So I’m having a total blast going over all the Hamlet clips. I noticed something that I wanted to point out in the Kevin Kline version: Listen to the way he says “to sleep”, the way he extends the word longingly like someone saying “Sleep, there’s something I haven’t had in a long time. I want to sleep.” Made me think of a Hamlet who may merely be feigning insanity, but could also well be having serious trouble sleeping. Who knows, maybe much of his disheveled appearance and manner have something to do with that? I love that. I don’t know anything about form, or how Shakespeare wanted him to speak that particular passage. All I know is what I hear as a fellow human being, and at that moment I hear a guy who wishes he could curl up and go to sleep.(*) Or we could take it the other way and look at some other plays, and try to find common ideas in what Shakespeare’s saying about the dual nature of sleep? Look at Macbeth’s own take on the terror of what it would mean to “sleep no more”. (*) Reminds me of the story of Dustin Hoffman and Laurence Olivier. Hoffman’s character is supposed to have been up all night or something, so Hoffman has in fact stayed up all night. When Olivier asks what happened to him, Hoffman explains. “Oh Dustin,” says Olivier, “Try acting.” I actually found this link that goes into a great deal of research about whether the story is true.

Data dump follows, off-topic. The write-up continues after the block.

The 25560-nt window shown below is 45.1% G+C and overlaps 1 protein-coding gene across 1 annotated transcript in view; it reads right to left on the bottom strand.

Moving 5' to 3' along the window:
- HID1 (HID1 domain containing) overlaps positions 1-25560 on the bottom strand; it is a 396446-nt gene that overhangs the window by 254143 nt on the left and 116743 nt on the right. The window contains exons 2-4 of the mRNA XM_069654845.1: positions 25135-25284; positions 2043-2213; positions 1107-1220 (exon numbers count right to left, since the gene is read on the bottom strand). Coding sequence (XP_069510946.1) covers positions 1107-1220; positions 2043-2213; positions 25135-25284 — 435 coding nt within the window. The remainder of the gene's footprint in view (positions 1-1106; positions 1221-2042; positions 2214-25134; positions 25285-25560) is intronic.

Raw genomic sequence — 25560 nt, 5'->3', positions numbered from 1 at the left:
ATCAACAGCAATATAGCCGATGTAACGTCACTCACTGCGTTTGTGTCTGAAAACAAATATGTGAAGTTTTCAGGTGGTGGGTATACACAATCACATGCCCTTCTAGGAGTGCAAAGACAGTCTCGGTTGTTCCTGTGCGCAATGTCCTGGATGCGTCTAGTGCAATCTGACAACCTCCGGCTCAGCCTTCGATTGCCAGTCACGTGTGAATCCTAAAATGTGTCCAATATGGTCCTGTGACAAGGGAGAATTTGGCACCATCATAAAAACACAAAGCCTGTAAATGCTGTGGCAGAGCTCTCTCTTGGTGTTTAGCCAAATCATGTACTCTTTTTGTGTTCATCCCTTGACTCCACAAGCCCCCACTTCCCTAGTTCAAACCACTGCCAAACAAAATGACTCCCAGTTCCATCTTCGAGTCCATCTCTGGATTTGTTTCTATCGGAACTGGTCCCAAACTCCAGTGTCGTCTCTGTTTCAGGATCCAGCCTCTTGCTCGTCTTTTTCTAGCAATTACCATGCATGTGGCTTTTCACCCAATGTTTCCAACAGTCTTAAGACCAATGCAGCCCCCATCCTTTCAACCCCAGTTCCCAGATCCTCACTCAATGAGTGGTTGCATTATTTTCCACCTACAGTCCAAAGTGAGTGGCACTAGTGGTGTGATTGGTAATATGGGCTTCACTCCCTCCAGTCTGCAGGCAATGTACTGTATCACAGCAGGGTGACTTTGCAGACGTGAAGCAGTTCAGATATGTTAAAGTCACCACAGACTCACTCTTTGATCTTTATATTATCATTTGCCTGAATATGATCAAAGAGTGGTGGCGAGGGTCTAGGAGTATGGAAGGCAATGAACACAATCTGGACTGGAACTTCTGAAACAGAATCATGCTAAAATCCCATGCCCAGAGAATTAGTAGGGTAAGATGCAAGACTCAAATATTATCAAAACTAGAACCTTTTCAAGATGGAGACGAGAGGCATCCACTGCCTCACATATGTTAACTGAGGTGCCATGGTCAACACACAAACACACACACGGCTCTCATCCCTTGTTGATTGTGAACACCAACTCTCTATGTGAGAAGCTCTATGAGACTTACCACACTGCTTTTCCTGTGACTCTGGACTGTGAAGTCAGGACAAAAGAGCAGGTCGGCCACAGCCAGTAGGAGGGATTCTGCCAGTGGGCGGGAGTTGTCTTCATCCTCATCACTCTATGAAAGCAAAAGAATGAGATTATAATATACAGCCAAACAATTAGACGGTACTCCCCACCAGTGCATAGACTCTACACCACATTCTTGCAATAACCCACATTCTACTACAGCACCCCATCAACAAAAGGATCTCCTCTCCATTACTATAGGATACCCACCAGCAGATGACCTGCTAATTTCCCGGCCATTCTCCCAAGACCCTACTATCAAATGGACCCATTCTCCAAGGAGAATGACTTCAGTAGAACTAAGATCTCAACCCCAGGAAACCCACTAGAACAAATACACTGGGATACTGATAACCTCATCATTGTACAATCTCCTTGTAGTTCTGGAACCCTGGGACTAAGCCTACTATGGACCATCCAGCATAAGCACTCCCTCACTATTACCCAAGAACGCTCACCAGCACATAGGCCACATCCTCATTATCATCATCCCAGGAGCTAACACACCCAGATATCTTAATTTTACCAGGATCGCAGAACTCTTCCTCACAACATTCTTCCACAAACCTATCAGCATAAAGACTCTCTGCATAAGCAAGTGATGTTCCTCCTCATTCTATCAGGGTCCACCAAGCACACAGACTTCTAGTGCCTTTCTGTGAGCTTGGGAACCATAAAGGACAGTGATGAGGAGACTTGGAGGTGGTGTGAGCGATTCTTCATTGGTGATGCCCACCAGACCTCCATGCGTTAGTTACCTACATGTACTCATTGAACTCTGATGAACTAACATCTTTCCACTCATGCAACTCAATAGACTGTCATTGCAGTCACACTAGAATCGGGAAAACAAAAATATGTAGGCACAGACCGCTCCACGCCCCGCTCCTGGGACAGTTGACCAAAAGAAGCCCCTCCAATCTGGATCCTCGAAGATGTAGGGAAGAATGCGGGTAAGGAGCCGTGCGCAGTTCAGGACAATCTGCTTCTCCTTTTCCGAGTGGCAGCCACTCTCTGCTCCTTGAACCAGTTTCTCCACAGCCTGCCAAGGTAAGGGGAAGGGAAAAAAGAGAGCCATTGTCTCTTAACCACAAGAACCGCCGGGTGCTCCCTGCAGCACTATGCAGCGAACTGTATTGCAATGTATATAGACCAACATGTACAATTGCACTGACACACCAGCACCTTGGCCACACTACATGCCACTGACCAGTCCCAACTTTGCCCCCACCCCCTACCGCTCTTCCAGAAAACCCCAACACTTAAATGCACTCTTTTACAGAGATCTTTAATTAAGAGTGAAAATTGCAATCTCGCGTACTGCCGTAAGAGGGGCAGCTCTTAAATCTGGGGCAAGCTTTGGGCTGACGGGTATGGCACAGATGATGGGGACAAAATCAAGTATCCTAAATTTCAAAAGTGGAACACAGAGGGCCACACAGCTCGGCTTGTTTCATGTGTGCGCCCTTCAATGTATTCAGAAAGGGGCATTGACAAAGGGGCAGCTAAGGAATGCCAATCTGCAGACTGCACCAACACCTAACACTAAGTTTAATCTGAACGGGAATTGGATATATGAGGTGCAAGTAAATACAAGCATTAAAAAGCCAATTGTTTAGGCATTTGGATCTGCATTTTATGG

3 thoughts on “To Sleep No More”
Such a notion makes me feel more appreciation for the character of Hamlet by virtue of the fact that such extreme fatigue would further play havoc on his already unsettled state of mind and shaken disposition. I often wonder about the amount of toll Acts I and II put on Hamlet…
I used to think Orson Welles played his Macbeth as drunk. Now I think he's actually playing him as sleep-deprived. And drunk.
Working on my thesis has given me new insight into just how the process of sleep deprivation affects the human mind (it's about 4:15 AM now.) While I don't forsee myself stabbing anyone through an arras, I do know that the logic center of the brain does begin to rest. This has led to some really interesting conclusions that truly don't make sense in the cold light of day. Perhaps if Hamlet had been able to sleep, or ever take a cat-nap, Hamlet could have conceivably ended very differently.